Last week, I had the pleasure of teaching at QuiltCon in Austin, TX and I had an amazing time. In addition to teaching classes, I also gave a couple of lectures. One of which was titled, “Becoming a Better Quilter”.
This lecture was unlike anything I had ever done. I didn’t have quilts to hide behind or pictures to show, instead it was just me talking to the crowd. (No pressure, right??) I covered a range of tips but saved what I considered the best, for last.
Towards the end of the lecture, I included a list of things that quilters should stop doing to help them to enjoy the machine quilting process more. The response to the lecture was overwhelming and you can imagine my relief that everyone seemed to really like it.
When I returned home, the points were still running through my mind, so I decided to make an impromptu video going over the things that quilters should stop doing. The result is the following video.
In case you are unable to watch the video or would just like the cliff’s notes version, here are three things that quilters should stop doing.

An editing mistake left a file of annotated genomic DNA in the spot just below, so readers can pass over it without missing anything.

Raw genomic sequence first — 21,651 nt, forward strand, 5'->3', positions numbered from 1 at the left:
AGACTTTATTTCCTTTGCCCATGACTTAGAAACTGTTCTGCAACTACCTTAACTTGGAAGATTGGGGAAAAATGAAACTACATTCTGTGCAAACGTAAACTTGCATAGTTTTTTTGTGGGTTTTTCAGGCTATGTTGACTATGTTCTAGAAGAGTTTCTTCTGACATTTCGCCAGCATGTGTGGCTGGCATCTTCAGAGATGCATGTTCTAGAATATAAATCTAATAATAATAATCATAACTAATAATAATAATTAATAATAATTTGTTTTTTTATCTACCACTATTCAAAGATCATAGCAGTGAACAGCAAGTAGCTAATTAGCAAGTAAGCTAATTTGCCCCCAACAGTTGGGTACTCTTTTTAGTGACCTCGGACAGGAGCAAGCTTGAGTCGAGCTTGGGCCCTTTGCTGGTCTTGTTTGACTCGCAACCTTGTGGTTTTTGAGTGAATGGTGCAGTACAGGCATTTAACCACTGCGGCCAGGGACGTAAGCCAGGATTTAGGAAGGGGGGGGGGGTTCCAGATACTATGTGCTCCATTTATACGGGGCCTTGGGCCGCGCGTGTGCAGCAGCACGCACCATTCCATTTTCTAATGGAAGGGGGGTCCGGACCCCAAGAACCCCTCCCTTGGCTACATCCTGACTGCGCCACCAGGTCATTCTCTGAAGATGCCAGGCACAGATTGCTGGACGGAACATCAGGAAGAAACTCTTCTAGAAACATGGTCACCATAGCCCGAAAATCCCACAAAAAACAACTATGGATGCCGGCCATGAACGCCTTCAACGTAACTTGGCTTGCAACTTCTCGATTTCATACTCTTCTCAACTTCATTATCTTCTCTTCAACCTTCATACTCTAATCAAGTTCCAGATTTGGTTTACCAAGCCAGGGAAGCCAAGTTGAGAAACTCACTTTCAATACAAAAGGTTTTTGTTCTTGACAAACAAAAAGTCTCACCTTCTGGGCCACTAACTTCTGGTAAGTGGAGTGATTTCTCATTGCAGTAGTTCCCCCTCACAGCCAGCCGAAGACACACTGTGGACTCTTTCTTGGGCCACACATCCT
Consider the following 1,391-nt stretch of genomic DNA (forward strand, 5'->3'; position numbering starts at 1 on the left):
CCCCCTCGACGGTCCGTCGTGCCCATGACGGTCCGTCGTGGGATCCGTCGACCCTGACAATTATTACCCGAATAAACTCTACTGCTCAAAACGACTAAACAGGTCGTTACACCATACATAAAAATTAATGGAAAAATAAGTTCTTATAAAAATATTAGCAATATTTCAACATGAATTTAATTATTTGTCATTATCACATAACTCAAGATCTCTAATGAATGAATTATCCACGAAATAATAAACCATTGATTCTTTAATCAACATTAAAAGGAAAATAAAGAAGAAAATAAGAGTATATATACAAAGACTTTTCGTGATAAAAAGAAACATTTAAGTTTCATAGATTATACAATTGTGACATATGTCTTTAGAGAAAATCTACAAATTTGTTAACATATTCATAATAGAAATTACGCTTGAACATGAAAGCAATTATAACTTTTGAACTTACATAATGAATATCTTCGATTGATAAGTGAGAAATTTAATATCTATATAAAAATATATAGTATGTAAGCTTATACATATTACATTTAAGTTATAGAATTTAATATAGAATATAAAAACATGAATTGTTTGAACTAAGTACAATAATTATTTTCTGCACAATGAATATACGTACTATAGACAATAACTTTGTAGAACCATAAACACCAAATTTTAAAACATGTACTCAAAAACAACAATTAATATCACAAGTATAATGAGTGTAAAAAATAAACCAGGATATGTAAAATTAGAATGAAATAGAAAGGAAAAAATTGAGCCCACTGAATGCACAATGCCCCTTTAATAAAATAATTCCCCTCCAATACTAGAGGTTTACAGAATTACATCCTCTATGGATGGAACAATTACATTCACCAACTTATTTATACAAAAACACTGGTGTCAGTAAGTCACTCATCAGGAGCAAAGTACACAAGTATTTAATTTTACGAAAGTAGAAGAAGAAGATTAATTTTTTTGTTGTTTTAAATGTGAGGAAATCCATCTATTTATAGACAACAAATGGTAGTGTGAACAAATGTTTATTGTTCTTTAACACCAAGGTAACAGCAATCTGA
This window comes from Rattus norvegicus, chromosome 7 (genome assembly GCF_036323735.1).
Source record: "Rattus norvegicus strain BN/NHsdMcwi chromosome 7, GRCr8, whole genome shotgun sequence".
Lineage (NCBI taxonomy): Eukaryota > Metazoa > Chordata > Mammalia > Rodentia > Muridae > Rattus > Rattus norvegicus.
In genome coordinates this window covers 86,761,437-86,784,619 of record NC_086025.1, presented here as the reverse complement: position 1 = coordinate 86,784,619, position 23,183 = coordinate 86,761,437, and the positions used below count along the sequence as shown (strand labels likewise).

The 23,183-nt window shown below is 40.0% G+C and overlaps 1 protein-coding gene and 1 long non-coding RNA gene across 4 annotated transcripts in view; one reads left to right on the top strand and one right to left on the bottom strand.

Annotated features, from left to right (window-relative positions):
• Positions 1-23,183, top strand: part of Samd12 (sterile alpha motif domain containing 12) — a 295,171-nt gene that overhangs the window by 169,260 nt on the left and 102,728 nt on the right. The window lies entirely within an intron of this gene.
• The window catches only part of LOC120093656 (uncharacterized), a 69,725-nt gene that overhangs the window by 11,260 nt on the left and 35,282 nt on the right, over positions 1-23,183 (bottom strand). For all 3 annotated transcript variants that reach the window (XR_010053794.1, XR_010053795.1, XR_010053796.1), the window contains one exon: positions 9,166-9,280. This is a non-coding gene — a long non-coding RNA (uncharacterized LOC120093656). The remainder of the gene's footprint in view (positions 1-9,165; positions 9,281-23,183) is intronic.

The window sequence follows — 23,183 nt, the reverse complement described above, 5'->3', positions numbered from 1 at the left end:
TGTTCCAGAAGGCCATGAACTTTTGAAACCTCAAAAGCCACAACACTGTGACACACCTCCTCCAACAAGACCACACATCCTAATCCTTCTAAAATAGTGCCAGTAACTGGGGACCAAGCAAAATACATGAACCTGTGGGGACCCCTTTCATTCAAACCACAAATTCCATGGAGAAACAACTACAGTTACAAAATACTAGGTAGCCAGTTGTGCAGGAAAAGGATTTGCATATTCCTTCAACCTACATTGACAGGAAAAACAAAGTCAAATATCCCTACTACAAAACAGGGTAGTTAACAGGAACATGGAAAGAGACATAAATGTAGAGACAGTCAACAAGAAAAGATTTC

Don’t Compare Your Worst with
Everyone Else’s Best
We all do it to some extent, but it can be so detrimental to our joy. Have you heard the quote, “Comparison is the thief of joy.”? If so, then you know what I am talking about. Instead of comparing your quilting to everyone else’s, be proud of the fact that you are doing your best work right now. It’s ok to inspired, but don’t be intimidated!
Don’t Point Out Your Mistakes
It can be an automatic response, someone compliments our quilt and we immediately begin pointing out all the things that are wrong with it. I see this in my classes all the time and it makes me so sad. Instead of pointing out mistakes or dying a compliment, just say ‘Thank You’…..or at the very least, say something like ‘I had a fun time working on it’.
Don’t Forget the Purpose of Your Quilt
If you are getting frustrated with the quilting on your quilt, it may help to remember the purpose of your quilt. Chances are, the main purpose of your quilt isn’t to give you an opportunity to berate yourself. Instead, think about the greater purpose that it will serve once it’s finished, whether you are keeping it or giving it away. Changing your perspective may help you enjoy the whole process a little more.
And last but not least:
Don’t Forget That a Finished Quilt is Better
Than a Perfect Quilt Top.
No one ever sat by the fire cuddled up under a quilt top. Pull out those unfinished quilt tops that you are afraid to quilt, and finish them!
What do you think? What are some other things that you could stop doing that would help you enjoy the quilting process a little more?